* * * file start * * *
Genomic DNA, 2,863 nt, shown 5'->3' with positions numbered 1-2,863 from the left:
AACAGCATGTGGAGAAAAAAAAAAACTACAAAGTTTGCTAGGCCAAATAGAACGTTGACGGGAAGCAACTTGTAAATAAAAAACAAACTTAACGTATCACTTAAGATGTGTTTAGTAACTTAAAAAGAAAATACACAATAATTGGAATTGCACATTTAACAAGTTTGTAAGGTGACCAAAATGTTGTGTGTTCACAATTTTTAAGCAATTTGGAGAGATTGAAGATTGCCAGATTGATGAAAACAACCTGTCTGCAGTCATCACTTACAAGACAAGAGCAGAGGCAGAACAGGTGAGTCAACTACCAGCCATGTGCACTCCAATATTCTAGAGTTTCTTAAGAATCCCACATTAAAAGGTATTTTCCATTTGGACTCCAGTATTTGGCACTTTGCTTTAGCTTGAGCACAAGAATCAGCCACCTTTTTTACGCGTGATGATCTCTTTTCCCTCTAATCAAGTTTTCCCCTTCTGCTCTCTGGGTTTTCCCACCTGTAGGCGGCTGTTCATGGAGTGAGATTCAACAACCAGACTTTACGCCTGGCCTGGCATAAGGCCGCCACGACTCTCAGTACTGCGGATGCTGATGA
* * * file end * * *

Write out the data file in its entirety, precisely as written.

Genomic DNA, 2,863 nt, shown 5'->3' with positions numbered 1-2,863 from the left:
AACAGCATGTGGAGAAAAAAAAAAACTACAAAGTTTGCTAGGCCAAATAGAACGTTGACGGGAAGCAACTTGTAAATAAAAAACAAACTTAACGTATCACTTAAGATGTGTTTAGTAACTTAAAAAGAAAATACACAATAATTGGAATTGCACATTTAACAAGTTTGTAAGGTGACCAAAATGTTGTGTGTTCACAATTTTTAAGCAATTTGGAGAGATTGAAGATTGCCAGATTGATGAAAACAACCTGTCTGCAGTCATCACTTACAAGACAAGAGCAGAGGCAGAACAGGTGAGTCAACTACCAGCCATGTGCACTCCAATATTCTAGAGTTTCTTAAGAATCCCACATTAAAAGGTATTTTCCATTTGGACTCCAGTATTTGGCACTTTGCTTTAGCTTGAGCACAAGAATCAGCCACCTTTTTTACGCGTGATGATCTCTTTTCCCTCTAATCAAGTTTTCCCCTTCTGCTCTCTGGGTTTTCCCACCTGTAGGCGGCTGTTCATGGAGTGAGATTCAACAACCAGACTTTACGCCTGGCCTGGCATAAGGCCGCCACGACTCTCAGTACTGCGGATGCTGATGA